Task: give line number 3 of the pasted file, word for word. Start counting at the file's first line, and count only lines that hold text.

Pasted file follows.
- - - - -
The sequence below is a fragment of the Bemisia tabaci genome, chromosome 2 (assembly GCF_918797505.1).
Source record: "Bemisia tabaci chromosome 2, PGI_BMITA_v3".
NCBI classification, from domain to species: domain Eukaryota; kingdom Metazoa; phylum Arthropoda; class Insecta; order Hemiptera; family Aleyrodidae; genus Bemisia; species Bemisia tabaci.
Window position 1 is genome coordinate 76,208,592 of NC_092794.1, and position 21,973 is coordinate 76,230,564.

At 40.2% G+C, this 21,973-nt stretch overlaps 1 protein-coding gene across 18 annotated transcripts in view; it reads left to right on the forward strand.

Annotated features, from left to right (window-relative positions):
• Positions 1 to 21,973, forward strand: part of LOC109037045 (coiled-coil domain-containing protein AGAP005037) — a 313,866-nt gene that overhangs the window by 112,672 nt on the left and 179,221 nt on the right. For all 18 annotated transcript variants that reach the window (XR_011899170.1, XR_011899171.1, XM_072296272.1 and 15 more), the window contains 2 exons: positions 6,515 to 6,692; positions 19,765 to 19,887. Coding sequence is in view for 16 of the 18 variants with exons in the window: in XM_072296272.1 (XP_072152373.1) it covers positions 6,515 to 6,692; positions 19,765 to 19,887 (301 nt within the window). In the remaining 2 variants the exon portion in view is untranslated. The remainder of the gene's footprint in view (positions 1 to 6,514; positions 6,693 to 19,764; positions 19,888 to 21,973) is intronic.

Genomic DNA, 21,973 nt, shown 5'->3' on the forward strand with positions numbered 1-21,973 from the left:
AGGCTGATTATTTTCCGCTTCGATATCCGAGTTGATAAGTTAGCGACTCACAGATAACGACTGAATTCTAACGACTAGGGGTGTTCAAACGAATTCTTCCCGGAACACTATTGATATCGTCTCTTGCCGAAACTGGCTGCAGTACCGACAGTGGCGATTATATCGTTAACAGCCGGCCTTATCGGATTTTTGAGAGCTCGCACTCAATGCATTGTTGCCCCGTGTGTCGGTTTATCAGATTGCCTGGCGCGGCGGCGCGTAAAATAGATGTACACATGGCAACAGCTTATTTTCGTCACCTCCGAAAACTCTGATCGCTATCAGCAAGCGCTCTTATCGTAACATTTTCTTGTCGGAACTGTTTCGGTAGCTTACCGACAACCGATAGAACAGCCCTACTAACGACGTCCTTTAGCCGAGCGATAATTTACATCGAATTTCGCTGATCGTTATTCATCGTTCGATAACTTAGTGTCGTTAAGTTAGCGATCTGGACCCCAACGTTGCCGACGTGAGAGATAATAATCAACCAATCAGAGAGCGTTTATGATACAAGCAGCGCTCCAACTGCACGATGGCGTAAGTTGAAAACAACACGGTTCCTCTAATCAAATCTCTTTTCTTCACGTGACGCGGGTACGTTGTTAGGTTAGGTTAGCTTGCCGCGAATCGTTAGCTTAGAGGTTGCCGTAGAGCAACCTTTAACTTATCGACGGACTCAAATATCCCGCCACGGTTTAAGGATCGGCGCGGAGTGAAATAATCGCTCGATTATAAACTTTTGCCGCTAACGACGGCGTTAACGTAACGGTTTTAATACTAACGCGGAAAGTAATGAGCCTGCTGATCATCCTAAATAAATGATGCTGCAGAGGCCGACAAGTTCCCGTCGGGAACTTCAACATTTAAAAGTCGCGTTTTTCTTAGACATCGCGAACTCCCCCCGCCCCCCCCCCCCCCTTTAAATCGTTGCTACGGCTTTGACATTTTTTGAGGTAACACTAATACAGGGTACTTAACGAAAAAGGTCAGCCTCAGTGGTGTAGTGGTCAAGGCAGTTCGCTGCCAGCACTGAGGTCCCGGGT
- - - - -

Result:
NCBI classification, from domain to species: domain Eukaryota; kingdom Metazoa; phylum Arthropoda; class Insecta; order Hemiptera; family Aleyrodidae; genus Bemisia; species Bemisia tabaci.